Opperman provides the same correction in “Legende van die drenkelinge” as the title already indicates. In the third stanza, a “reus uit die verdorwe ras” (“giant from the corrupt race”) (Gen. 6:4), becomes the protagonist in Opperman's dramatic version of the Flood. He and the narrator describe the events that take place as the Flood violently destroys all life (Gen. 2-5), their focus throughout on the animals. After the disastrous night, the giant man as the last survivor realises that he, too, will not survive. He no longer thinks of God as the God of the “uitverkore groepie” (“chosen little group”), but as the God outside of whose “Ark of Mercy” there are only the wasting waters and the senseless actions of humanity. The “big rainbow” that appears in the final two lines of the verse presupposes that the cruel God as the Destroyer of humanity and the animal kingdom has also changed.

“Ballade van die grysland” (“Ballad of the grey land”) is the great poem about guilt. It is the story of the downfall of a young man from the countryside. He escapes from his meaningless urban working conditions by committing fraud. After realising his guilt he, together with his “confused brothers”, longingly stares from behind bars to the city they had not been able to transform into an Eden.

In direct contrast to “Ballade van die grysland”, stands “Negester en stedelig” (“Nine bright shiners and city lights”), in which Opperman consciously gives a male perception of the expecting and the birth of a child. “Negester” is a symbolic constellation that refers to the nine months preceding the birth of a child. The direct stimulus for his “Negester”  was the title of the English poet Anne Ridler’s volume of poetry, The nine bright shiners, and especially the poem, “For a christening” in which she refers in the second line to the “Nine Bright Shiners and the Seven Stars”. In this poem the “nine bright shiners” shine above the child in his safe foetal sleep, whereafter he will be safe in God's hand, in his “terrible mercy”. Opperman temporarily decides on the teaching of Christ and the Ten Commandments as guidelines for the child's safe journey through the grey land, but then liberates him from the Christian confession. What he asks for the child is a realisation that his deeds verge upon eternity and, together with that, that the “Suiderkruis en Negesterre witter/ as die stedeligte in [sy] siel bly skitter” (“Southern Cross and Nine Bright Shiners will keep shining whiter in his soul than the city lights”).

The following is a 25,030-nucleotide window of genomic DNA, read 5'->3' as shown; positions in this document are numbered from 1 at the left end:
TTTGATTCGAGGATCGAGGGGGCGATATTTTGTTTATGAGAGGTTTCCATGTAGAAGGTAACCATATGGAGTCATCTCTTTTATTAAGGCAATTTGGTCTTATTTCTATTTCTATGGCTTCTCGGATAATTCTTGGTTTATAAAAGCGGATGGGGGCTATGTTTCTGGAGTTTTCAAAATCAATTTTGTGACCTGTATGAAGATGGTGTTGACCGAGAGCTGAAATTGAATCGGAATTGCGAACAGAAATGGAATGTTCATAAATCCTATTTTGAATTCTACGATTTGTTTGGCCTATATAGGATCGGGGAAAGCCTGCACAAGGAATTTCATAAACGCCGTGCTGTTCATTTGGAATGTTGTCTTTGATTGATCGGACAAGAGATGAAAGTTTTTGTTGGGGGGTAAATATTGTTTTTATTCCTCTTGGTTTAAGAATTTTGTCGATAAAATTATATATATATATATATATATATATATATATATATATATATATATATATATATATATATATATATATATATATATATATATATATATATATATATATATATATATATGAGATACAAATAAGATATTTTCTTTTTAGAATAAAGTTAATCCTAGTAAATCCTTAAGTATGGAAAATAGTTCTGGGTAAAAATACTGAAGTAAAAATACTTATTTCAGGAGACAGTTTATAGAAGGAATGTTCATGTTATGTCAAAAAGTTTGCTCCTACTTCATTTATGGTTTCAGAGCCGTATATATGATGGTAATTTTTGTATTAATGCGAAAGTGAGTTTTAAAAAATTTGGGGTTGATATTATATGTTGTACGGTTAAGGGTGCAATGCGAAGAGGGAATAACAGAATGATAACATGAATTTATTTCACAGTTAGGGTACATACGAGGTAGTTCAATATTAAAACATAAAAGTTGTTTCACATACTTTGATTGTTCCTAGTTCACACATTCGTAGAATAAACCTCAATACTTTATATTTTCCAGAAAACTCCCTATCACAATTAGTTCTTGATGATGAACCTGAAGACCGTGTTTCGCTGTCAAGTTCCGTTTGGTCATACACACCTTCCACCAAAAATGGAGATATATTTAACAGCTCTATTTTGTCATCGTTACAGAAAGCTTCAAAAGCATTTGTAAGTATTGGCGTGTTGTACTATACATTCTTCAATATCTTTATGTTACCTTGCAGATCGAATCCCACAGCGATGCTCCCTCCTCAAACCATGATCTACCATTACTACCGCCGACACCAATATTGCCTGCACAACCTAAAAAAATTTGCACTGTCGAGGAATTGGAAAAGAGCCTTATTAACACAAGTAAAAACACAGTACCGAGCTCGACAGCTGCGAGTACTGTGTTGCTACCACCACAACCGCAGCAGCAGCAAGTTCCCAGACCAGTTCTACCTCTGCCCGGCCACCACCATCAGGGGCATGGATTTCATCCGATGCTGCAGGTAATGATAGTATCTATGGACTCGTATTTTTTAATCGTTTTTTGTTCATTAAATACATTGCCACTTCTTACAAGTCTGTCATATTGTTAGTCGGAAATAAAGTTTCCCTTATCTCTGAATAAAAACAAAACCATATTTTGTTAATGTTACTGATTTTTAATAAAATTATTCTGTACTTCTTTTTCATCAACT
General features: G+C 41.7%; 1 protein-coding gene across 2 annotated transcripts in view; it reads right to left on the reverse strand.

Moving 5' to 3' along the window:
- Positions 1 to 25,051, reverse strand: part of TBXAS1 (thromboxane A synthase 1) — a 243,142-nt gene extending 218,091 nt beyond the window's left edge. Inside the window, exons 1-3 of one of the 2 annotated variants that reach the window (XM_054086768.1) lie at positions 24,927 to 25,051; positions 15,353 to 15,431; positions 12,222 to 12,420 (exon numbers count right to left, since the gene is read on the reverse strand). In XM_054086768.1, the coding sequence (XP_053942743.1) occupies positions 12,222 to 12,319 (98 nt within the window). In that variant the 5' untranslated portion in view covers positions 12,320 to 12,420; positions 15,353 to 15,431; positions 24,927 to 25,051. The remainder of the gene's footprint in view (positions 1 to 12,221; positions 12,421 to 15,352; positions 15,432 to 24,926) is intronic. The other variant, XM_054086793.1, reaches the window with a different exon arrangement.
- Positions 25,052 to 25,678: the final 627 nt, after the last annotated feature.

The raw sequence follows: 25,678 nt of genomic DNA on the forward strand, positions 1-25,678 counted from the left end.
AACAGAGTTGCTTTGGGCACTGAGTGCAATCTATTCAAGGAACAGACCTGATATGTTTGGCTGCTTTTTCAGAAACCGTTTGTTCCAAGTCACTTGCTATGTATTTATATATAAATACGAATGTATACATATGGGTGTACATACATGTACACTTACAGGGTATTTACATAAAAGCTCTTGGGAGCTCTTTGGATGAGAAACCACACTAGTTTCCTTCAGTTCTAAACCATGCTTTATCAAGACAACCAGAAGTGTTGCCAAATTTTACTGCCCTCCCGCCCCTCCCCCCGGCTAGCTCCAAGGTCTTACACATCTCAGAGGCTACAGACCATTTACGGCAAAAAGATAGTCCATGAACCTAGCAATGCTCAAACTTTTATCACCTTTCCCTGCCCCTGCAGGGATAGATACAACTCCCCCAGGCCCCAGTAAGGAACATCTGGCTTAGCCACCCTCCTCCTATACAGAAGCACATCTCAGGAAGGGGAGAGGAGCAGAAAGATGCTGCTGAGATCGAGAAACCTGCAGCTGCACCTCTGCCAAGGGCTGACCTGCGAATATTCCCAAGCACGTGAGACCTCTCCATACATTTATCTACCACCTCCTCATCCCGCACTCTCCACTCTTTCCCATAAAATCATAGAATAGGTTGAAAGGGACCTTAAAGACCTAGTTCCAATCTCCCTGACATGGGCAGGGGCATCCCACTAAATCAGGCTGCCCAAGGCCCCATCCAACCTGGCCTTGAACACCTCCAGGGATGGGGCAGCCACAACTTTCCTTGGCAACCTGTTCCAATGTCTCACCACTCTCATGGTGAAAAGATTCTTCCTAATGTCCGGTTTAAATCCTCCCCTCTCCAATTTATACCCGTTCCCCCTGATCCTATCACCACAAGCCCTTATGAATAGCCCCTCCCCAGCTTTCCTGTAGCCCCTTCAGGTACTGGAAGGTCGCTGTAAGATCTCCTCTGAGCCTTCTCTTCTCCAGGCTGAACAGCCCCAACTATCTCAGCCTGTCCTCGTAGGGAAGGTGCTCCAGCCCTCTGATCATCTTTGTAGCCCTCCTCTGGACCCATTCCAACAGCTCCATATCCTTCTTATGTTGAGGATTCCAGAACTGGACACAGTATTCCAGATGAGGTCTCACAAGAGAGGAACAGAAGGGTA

For Opperman, the birth of his first-born, a daughter, represents his rebirth as a poet. For this rebirth he finds the Biblical prophet Jonah the ideal objective correlative. Like a Jonah, he has abandoned God's commandment. The metaphors in which Jonah prays in the belly of the fish become the metaphors of the waters from which the poet Opperman is reborn. In the final poem of this volume, “Moederstad” (“Mother City”), the reborn poet finds himself in Cape Town as the “God-erbarmde Ninevé” (“God-mercified Nineveh”).

In my investigation into the religious motif in Opperman's poetry in this article I come to the conclusion that in the most important poems in Opperman’s first two volumes of poetry, the God of the Old Testament is revealed as the Creator and Covenant God. Opperman, as a man and poet, gives his own individual meaning to the covenant. God is at once transcendent as the God of the Old Testament and immanent as the God in the process of his on-going self-consummation in his creation. Through his crucifixion, Jesus was the great “example” of the Saviour of God caught up in his creation (“God in hierdie skepping vasgevang” in “Legende van die drie versoekinge” (“Legend of the three temptations”)). To this, the poet as the “dertiende dissipel” is also called.

Keywords: D.J. Opperman; Heilige beesteNegester oor Ninevé; covenant

Lees die volledige artikel in Afrikaans: D.J. Opperman se verbond met die skeppende God: ’n Interpretasie van Heilige beeste en Negester oor Ninevé

  • 0

Reageer

Jou e-posadres sal nie gepubliseer word nie. Kommentaar is onderhewig aan moderering.


 

Top